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European Commission Proposes Expansion of Alternative Dispute Resolution Directive

John D Graubert

European Commission Proposes Expansion of Alternative Dispute Resolution Directive Sharrocks

In 2013, as part of an ongoing effort to promote the availability of “high quality alternative dispute resolution” in Europe, the European Parliament and Council adopted the Alternative Dispute Resolution Directive (“the Directive”). The Directive contained minimum standards for ADR but left specific implementation questions to Member States. ADR would remain voluntary unless otherwise required by other legislation. The scope of the Directive was limited to contract disputes involving EU consumers and EU sellers.

Studies of the implementation of the Directive in 2019 and 2023 suggested that although the Member States had all implemented ADR procedures, a significant number of consumers who had encountered difficulties with their transactions were not taking further action for a number of reasons. The European Commission also commented that the growth of online purchases from non-EU sellers had led to increased complexity of transactions and consumer protection issues.

In response to the findings of these studies, on October 17, 2023, the Commission proposed a series of changes relating to ADR. First, the Commission proposed that the coverage of the Directive be expanded beyond contractual disputes to advertising issues and other statutory rights of consumers, encompassing “all aspects of EU consumer law.” Second, the revised Directive would apply to transactions between consumers and non-EU sellers offering goods or services to consumers residing in the EU. Third, although ADR participation would generally remain voluntary, sellers would be required to respond to a consumer seeking ADR within 20 business days, informing the consumer whether or not the seller would participate in ADR. The proposal also suggests a number of other steps to improve assistance to consumers and ease some regulatory burdens associated with ADR. The Commission expects these steps would significantly increase the number of disputes submitted to and resolved through ADR.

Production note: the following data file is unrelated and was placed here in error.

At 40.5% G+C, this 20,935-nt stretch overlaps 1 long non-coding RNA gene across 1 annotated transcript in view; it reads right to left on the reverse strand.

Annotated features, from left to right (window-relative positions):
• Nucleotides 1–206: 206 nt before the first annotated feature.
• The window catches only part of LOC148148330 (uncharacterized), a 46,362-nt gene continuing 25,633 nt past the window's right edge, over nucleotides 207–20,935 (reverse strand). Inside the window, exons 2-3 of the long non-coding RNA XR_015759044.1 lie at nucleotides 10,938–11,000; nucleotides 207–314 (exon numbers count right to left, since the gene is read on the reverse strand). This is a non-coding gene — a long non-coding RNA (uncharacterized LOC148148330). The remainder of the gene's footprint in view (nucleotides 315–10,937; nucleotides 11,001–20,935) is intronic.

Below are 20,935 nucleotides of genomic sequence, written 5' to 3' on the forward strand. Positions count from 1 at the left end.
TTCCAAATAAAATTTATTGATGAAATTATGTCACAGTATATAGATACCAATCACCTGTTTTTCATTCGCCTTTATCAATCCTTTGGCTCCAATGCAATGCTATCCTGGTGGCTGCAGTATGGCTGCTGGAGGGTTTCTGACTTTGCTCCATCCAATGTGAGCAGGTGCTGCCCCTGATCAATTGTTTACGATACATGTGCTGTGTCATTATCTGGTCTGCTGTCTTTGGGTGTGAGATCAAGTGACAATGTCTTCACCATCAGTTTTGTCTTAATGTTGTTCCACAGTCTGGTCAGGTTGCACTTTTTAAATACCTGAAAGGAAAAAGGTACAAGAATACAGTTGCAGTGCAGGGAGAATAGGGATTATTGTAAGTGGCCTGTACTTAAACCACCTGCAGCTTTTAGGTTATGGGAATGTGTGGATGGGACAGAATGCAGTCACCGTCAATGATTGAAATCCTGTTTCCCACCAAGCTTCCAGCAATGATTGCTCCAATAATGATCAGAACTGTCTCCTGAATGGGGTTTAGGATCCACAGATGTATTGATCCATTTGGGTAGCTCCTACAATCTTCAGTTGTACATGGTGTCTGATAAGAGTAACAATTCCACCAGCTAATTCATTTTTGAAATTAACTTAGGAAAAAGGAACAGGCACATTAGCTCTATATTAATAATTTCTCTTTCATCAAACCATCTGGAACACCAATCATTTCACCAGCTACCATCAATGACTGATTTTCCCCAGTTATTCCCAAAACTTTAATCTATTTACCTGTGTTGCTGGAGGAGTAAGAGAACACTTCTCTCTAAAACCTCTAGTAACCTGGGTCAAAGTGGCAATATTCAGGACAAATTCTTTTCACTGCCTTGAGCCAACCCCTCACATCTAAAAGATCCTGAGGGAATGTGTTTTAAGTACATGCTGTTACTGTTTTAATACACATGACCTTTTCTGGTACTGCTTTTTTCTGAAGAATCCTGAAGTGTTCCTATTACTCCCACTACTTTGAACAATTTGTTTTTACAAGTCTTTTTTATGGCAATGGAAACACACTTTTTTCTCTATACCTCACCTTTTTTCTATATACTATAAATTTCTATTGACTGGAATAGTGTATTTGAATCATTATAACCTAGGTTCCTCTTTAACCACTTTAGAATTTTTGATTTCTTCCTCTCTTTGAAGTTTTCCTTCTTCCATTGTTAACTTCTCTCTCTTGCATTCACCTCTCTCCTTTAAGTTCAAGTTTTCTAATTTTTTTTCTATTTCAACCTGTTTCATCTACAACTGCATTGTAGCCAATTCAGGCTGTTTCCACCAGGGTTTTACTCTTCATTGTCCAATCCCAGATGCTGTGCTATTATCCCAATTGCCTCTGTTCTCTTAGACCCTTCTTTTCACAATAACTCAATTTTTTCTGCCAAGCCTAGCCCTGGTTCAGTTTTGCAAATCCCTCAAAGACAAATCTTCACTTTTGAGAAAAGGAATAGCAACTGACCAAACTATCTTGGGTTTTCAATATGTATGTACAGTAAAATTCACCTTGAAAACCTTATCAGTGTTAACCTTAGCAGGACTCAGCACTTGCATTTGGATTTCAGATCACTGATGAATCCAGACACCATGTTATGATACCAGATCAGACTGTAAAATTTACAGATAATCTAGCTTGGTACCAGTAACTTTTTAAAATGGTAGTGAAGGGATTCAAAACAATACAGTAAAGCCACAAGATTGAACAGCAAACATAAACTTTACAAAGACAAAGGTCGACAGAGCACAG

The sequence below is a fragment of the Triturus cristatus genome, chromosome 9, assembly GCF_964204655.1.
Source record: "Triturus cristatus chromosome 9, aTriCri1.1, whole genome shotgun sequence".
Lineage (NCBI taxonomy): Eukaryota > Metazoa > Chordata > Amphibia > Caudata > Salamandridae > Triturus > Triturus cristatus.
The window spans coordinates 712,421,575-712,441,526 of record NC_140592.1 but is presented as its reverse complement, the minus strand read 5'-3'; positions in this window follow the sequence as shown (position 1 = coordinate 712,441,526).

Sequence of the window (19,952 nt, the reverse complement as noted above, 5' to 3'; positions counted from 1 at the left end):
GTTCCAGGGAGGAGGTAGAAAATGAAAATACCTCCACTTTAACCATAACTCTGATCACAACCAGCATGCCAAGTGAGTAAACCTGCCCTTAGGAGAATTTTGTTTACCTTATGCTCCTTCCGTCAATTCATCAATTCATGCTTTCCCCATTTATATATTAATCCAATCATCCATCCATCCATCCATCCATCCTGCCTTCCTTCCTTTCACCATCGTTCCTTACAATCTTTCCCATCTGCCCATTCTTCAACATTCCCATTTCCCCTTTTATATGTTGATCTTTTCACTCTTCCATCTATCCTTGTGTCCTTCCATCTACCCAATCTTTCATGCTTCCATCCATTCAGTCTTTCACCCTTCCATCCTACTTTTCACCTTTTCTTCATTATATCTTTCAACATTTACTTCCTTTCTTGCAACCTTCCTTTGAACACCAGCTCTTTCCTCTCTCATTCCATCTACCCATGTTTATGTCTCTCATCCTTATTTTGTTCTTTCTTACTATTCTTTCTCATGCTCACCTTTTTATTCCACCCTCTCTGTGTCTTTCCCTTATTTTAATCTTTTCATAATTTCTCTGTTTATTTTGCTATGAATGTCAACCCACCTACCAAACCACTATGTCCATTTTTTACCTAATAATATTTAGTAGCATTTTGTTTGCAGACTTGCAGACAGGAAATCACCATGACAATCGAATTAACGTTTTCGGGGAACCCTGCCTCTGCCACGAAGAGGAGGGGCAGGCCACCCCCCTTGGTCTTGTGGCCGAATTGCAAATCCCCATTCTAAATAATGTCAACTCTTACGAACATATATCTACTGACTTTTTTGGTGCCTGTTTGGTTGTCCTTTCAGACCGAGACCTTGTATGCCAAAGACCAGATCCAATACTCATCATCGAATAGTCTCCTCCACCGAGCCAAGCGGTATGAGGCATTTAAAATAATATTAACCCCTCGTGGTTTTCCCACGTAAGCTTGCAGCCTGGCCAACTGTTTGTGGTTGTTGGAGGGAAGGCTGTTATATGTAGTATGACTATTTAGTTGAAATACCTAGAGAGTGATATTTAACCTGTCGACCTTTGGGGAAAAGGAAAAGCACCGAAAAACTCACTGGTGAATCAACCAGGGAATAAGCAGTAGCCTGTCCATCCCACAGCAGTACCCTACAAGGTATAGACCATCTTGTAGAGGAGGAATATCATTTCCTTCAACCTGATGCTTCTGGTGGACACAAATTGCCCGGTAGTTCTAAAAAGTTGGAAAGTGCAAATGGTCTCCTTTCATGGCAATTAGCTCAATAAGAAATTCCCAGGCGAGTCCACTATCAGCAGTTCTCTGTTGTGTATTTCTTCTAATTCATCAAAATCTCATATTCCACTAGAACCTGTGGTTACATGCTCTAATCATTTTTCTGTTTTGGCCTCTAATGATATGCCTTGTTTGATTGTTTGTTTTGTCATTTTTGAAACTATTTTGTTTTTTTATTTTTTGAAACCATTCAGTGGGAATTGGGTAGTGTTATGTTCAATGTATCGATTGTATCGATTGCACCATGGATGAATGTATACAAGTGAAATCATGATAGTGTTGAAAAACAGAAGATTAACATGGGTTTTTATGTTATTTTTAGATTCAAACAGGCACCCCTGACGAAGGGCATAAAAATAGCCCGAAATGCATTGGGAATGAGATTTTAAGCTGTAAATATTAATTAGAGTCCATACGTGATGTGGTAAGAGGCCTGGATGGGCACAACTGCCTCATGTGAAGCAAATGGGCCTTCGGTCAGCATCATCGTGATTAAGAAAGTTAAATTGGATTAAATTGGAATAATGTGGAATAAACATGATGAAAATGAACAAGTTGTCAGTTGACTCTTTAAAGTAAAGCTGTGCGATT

Separately the Commission issued a Recommendation that online marketplaces and trade associations, which are not currently covered by the Directive, adopt the relevant quality criteria for ADR provided in the Directive. These criteria include standards for the expertise, independence and impartiality of mediators, and specific provisions intended to assure the effectiveness and fairness of the process.

Finally, the Commission proposes to eliminate the Online Dispute Resolution Platform, also adopted in 2013, on the ground that it has been rarely used. The Commission anticipates that other tools and consumer services will be available to assist consumers in finding and using ADR resources.

The proposals will now be the subject of negotiations between the Commission, the European Parliament and the EU Council.